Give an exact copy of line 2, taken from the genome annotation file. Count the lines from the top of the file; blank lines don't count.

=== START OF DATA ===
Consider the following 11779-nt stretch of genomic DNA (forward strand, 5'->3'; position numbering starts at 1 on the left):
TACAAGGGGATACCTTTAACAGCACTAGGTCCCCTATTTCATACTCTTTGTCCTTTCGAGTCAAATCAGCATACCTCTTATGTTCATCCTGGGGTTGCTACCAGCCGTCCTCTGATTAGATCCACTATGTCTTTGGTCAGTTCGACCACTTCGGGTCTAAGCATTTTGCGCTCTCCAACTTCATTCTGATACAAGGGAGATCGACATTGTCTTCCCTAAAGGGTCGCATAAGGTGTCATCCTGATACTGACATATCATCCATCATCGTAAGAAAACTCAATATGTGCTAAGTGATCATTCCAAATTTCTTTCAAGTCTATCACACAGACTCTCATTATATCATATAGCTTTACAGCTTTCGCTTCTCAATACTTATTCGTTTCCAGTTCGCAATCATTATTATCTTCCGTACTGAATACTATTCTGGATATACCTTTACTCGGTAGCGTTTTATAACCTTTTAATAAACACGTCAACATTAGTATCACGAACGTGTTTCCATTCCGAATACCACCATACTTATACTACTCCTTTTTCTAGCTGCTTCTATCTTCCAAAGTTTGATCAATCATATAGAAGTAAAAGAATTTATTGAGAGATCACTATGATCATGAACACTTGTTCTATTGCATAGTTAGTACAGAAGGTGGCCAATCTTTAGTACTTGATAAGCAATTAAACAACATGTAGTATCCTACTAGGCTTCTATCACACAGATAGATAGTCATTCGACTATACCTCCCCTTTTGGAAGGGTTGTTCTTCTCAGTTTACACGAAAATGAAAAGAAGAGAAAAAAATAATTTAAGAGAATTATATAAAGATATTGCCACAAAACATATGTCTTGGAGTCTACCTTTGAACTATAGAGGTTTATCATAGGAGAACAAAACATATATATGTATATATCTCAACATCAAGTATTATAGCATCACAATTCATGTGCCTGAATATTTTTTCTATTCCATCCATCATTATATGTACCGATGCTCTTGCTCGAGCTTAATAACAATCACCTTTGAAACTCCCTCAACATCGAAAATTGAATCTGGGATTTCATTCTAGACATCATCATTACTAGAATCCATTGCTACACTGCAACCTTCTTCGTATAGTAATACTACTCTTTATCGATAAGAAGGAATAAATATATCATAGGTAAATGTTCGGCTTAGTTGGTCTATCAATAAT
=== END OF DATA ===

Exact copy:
TACAAGGGGATACCTTTAACAGCACTAGGTCCCCTATTTCATACTCTTTGTCCTTTCGAGTCAAATCAGCATACCTCTTATGTTCATCCTGGGGTTGCTACCAGCCGTCCTCTGATTAGATCCACTATGTCTTTGGTCAGTTCGACCACTTCGGGTCTAAGCATTTTGCGCTCTCCAACTTCATTCTGATACAAGGGAGATCGACATTGTCTTCCCTAAAGGGTCGCATAAGGTGTCATCCTGATACTGACATATCATCCATCATCGTAAGAAAACTCAATATGTGCTAAGTGATCATTCCAAATTTCTTTCAAGTCTATCACACAGACTCTCATTATATCATATAGCTTTACAGCTTTCGCTTCTCAATACTTATTCGTTTCCAGTTCGCAATCATTATTATCTTCCGTACTGAATACTATTCTGGATATACCTTTACTCGGTAGCGTTTTATAACCTTTTAATAAACACGTCAACATTAGTATCACGAACGTGTTTCCATTCCGAATACCACCATACTTATACTACTCCTTTTTCTAGCTGCTTCTATCTTCCAAAGTTTGATCAATCATATAGAAGTAAAAGAATTTATTGAGAGATCACTATGATCATGAACACTTGTTCTATTGCATAGTTAGTACAGAAGGTGGCCAATCTTTAGTACTTGATAAGCAATTAAACAACATGTAGTATCCTACTAGGCTTCTATCACACAGATAGATAGTCATTCGACTATACCTCCCCTTTTGGAAGGGTTGTTCTTCTCAGTTTACACGAAAATGAAAAGAAGAGAAAAAAATAATTTAAGAGAATTATATAAAGATATTGCCACAAAACATATGTCTTGGAGTCTACCTTTGAACTATAGAGGTTTATCATAGGAGAACAAAACATATATATGTATATATCTCAACATCAAGTATTATAGCATCACAATTCATGTGCCTGAATATTTTTTCTATTCCATCCATCATTATATGTACCGATGCTCTTGCTCGAGCTTAATAACAATCACCTTTGAAACTCCCTCAACATCGAAAATTGAATCTGGGATTTCATTCTAGACATCATCATTACTAGAATCCATTGCTACACTGCAACCTTCTTCGTATAGTAATACTACTCTTTATCGATAAGAAGGAATAAATATATCATAGGTAAATGTTCGGCTTAGTTGGTCTATCAATAAT